How Does a Venue or Location Impact the Feel and Aesthetic of a Film?

Recently, Control Room A and Film London organized an exclusive evening for film industry insiders at the venue famed for its roles in "The King's Speech" and "Monty Python's The Meaning of Life." This event offered industry professionals a distinctive platform to discuss the impact of locations on a film's aesthetic and atmosphere. The conversations revealed surprising and enlightening perspectives, shedding new light on how integral a venue can be to the filmmaking process. Here are some of their insights...


“Essentially, the venue could be, depending on the script, the heart of the film. You only have to look at this particular space at the moment and it really gives you a sense of being a character in the film as well. It’s definitely the heart and the character of the film”

“The choice of location or venue is so important to the storytelling because the background of the mise-en-scene your filming is telling a subject subtext of the story you want to tell and your characters and what they’re going through”

“It’s really everything, everything that’s not being built on a stage is dictated by the locations. In all the research and development, it’s all about can we find the space that works for the story. Does it fit? Is it Art Deco? Is it Industrial? Does it have wooden floors? It’s critical to the creative process right from the very beginning”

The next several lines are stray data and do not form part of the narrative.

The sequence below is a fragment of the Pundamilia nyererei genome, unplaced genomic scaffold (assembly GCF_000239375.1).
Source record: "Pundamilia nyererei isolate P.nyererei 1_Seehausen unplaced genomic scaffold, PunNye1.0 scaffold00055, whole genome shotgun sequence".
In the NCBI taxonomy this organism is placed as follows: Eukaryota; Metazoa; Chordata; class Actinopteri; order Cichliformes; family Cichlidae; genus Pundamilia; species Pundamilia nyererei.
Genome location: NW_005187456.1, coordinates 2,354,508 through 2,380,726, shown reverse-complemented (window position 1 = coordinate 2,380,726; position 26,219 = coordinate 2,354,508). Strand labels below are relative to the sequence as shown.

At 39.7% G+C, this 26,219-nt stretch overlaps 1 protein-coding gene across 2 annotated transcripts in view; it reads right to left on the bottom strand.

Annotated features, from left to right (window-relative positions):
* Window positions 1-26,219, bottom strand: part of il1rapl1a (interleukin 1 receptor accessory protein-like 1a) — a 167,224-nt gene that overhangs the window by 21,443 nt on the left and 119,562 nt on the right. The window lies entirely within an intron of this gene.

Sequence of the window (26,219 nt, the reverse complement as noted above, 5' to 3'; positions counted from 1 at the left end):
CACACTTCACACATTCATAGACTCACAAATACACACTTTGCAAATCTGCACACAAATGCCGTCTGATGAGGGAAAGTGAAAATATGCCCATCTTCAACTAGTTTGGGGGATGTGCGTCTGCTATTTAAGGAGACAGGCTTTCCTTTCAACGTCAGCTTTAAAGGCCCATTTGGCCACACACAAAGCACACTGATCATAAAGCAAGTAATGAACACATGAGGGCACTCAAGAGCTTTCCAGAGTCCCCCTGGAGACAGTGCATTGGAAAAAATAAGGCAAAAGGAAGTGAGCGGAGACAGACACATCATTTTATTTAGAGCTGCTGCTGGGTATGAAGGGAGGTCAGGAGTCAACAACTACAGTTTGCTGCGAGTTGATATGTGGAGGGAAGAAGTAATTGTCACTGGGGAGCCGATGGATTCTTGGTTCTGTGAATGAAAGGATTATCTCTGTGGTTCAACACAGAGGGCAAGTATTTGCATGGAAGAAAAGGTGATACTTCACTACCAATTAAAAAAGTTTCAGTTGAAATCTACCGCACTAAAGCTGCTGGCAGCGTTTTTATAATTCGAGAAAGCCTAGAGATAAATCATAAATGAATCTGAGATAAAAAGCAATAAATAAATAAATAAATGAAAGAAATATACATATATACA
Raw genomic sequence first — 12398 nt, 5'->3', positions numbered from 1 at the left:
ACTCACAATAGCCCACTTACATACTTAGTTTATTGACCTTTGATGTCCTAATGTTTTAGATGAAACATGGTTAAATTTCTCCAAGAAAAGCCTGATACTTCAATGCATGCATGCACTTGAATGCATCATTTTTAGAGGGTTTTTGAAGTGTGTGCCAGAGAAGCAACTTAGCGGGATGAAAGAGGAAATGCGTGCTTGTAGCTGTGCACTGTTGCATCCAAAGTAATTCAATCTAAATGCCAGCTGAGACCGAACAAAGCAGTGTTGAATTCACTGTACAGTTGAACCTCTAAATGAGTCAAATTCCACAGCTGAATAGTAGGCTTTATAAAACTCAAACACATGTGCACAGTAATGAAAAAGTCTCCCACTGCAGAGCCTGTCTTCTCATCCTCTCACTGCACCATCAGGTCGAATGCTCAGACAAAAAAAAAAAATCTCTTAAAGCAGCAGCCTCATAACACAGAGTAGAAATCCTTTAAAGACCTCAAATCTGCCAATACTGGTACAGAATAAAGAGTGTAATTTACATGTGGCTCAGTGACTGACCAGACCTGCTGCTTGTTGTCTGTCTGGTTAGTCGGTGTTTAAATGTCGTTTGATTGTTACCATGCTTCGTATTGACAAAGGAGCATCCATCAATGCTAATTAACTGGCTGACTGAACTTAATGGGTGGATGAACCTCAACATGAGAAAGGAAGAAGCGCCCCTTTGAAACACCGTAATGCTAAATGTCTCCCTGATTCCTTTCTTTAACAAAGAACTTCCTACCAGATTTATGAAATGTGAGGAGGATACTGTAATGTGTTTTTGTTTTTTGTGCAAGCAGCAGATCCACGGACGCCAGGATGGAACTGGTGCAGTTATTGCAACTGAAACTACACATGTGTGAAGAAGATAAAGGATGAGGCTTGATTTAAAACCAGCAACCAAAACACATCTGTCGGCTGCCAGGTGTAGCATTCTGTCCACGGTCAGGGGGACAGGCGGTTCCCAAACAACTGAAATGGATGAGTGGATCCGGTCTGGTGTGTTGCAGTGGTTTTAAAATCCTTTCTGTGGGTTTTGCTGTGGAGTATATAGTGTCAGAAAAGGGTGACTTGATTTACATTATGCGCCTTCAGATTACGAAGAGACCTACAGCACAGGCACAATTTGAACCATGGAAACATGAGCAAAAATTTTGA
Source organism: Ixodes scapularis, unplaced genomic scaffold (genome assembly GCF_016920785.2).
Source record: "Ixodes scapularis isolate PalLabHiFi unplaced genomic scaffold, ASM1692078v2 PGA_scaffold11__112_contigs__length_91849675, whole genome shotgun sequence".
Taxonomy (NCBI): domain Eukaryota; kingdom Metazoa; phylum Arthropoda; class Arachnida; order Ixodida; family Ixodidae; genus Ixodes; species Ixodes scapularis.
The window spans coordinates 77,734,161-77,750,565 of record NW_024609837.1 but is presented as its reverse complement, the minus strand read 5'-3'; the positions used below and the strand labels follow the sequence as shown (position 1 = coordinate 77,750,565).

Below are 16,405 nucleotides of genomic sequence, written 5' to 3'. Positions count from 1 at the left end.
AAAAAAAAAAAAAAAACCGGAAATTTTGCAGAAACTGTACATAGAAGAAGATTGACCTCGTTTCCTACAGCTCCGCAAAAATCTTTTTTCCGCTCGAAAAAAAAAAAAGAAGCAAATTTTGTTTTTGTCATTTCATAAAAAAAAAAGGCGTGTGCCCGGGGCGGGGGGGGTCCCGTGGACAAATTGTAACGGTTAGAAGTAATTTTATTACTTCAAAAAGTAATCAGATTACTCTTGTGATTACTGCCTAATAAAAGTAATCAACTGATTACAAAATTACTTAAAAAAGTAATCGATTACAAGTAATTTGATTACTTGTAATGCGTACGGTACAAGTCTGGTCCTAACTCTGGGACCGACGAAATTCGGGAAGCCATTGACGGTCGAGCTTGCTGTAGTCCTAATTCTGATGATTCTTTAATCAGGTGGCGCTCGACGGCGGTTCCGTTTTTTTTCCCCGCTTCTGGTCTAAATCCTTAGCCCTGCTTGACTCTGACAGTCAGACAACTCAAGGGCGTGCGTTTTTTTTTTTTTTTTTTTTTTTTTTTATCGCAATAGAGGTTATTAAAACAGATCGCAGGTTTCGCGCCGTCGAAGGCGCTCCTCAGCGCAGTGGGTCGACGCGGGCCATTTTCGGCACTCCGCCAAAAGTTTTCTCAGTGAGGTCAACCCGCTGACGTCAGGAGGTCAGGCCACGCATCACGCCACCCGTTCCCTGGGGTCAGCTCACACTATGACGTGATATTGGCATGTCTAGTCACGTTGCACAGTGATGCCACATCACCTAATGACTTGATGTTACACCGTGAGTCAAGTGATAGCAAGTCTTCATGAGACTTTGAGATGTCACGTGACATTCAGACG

“It’s about the actors and how they actually interact with the space that really makes the film what it is”

“I think you need to look creatively to make sure the location you’ve picked is correct for the script. It’s really integral to have a location that meets the script’s needs”

“In the best films, the locations are characters in the movie, just like the actors. You get a sense of place, you get a sense of story, all of these elements come together with the right location.”

“When you walk in here [Control Room A] you can feel the history, you can feel all the people who have been here before and I think when you’re looking at narratives and dramas you can really embody that into the story, it’s something the actors can really work with.”

“I think there’s a number of things I would mention, it’s really the journey you go on. You get a brief, and the brief might not necessarily be a control room it might be an industrial space that has some architectural merit to it or something like that but then when you go and present a space to a director, designer, and cinematographer, they will use that architecture, the light sources, the height of the ceiling, they’ll use the space to help choreograph whatever scene might be set there.”

These insights underscore the profound impact that a well-chosen venue can have on a film, transforming it from merely a backdrop to an essential character in the narrative.